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Unformatted text preview: fe in doing neither what I ought nor what I liked". The Christians
describe the Enemy as one "without whom Nothing is strong". And Nothing is very strong: strong enough to steal away
a man's best years not in sweet sins but in a dreary flickering of the mind over it knows not what and knows not why, in
the gratification of curiosities so feeble that the man is only half aware of them, in drumming of fingers and kicking of
heels, in whistling tunes that he does not like, or in the long, dim labyrinth of reveries that have not even lust or
ambition to give them a relish, but which, once chance association has started them, the creature is too weak and
fuddled to shake off.
You will say that these are very small sins; and doubtless, like all young tempters, you are anxious to be able to report
spectacular wickedness. But do remember, the only thing that matters is the extent to which you separate the man from
the Enemy. It does not matter how small the sins are provided that their cumulative effect is to edge the man away from
the Light and out into the Nothing. Murder is no better than cards if cards can do the trick. Indeed the safest road to Hell
is the gradual one—the gentle slope, soft underfoot, without sudden turnings, without milestones, without signposts,
Your affectionate uncle
MY DEAR WORMWOOD,
It seems to me that you take a great many pages to tell a very simple story. The long and the short of it is that you have
let the man slip through your fingers. The situation is very grave, and I really see no reason why I should try to shield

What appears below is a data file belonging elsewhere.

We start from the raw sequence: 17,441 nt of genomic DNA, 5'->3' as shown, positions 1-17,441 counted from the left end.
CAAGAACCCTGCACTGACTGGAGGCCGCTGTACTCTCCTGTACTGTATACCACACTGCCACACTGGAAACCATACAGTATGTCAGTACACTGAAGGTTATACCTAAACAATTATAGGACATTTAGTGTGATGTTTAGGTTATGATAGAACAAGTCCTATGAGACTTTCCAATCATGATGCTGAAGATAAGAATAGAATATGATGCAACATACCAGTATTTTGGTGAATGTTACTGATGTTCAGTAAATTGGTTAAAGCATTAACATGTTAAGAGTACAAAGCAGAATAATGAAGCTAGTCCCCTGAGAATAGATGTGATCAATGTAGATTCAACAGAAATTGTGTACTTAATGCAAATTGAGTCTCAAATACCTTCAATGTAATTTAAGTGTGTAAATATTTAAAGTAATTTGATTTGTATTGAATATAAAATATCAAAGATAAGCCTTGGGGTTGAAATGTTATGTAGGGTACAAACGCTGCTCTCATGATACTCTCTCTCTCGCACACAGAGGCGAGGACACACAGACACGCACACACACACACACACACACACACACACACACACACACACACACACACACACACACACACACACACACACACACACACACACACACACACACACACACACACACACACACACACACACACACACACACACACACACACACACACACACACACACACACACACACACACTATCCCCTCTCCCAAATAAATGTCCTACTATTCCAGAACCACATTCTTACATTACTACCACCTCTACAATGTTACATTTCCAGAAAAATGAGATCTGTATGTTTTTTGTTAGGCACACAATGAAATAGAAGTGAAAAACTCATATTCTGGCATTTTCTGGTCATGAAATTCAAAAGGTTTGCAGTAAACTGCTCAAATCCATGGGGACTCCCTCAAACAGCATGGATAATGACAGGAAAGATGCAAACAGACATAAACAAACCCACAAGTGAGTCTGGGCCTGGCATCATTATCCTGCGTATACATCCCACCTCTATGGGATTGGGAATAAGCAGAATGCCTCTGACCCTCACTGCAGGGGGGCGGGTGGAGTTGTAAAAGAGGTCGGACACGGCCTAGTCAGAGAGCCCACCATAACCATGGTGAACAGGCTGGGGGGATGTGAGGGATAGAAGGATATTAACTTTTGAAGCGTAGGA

you from the consequences or your inefficiency. A repentance and renewal of what the other side call "grace" on the http://members.fortunecity.com/phantom1/books2/c._s._lewis_-_the_screwtape_letters.htm 2/07/2008 THE SCREWTAPE LETTERS Page 14 of 34 scale which you describe is a defeat of the first order. It amounts to a second conversion—and probably on a deeper
level than the first.
As you ought to have known, the asphyxiating cloud which prevented your attacking the patient on his walk back from
the old mill, is a well-known phenomenon. It is the Enemy's most barbarous weapon, and generally appears when He is
directly present to the patient under certain modes not yet fully classified. Some humans are permanently surrounded by
it and therefore inaccessible to us.
And now for your blunders. On your own showing you first of all allowed the patient to read a book he really enjoyed,
because he enjoyed it and not in order to make clever remarks about it to his new friends. In the second place, you
allowed him to walk down to the old mill and have tea there—a walk through country he really likes, and taken alone.
In other words you allowed him two real positive Pleasures. Were you so ignorant as not to see the danger of this? The
characteristic of Pains and Pleasures is that they are unmistakably real, and therefore, as far as they go, give the man
who feels them a touchst...
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- Spring '07